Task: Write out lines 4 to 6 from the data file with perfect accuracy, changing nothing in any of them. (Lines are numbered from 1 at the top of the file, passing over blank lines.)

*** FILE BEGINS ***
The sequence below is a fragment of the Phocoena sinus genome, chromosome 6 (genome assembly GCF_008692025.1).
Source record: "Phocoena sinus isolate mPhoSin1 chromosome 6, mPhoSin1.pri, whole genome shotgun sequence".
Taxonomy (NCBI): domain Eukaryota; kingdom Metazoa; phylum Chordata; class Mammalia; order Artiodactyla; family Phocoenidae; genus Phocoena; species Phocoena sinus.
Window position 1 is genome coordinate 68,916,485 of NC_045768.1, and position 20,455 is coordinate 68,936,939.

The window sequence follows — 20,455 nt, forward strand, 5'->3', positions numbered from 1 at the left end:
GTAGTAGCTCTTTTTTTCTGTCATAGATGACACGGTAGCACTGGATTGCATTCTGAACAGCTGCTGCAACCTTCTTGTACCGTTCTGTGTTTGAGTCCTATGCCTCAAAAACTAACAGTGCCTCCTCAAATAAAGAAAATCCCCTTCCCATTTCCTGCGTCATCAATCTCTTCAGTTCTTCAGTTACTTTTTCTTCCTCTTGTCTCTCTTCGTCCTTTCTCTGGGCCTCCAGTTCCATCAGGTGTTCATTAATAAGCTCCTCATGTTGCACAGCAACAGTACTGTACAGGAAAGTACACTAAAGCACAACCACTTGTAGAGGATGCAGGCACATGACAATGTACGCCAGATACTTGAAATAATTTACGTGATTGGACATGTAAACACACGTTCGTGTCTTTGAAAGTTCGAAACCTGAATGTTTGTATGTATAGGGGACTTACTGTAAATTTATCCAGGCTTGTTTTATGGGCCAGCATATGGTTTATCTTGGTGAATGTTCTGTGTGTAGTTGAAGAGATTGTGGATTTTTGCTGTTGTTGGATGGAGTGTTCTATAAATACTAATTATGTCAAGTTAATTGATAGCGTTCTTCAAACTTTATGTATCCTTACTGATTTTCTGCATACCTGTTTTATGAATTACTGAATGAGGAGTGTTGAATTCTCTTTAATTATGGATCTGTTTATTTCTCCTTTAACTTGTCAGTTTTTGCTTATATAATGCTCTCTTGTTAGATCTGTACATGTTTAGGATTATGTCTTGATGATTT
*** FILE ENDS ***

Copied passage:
Window position 1 is genome coordinate 68,916,485 of NC_045768.1, and position 20,455 is coordinate 68,936,939.

The window sequence follows — 20,455 nt, forward strand, 5'->3', positions numbered from 1 at the left end:
GTAGTAGCTCTTTTTTTCTGTCATAGATGACACGGTAGCACTGGATTGCATTCTGAACAGCTGCTGCAACCTTCTTGTACCGTTCTGTGTTTGAGTCCTATGCCTCAAAAACTAACAGTGCCTCCTCAAATAAAGAAAATCCCCTTCCCATTTCCTGCGTCATCAATCTCTTCAGTTCTTCAGTTACTTTTTCTTCCTCTTGTCTCTCTTCGTCCTTTCTCTGGGCCTCCAGTTCCATCAGGTGTTCATTAATAAGCTCCTCATGTTGCACAGCAACAGTACTGTACAGGAAAGTACACTAAAGCACAACCACTTGTAGAGGATGCAGGCACATGACAATGTACGCCAGATACTTGAAATAATTTACGTGATTGGACATGTAAACACACGTTCGTGTCTTTGAAAGTTCGAAACCTGAATGTTTGTATGTATAGGGGACTTACTGTAAATTTATCCAGGCTTGTTTTATGGGCCAGCATATGGTTTATCTTGGTGAATGTTCTGTGTGTAGTTGAAGAGATTGTGGATTTTTGCTGTTGTTGGATGGAGTGTTCTATAAATACTAATTATGTCAAGTTAATTGATAGCGTTCTTCAAACTTTATGTATCCTTACTGATTTTCTGCATACCTGTTTTATGAATTACTGAATGAGGAGTGTTGAATTCTCTTTAATTATGGATCTGTTTATTTCTCCTTTAACTTGTCAGTTTTTGCTTATATAATGCTCTCTTGTTAGATCTGTACATGTTTAGGATTATGTCTTGATGATTT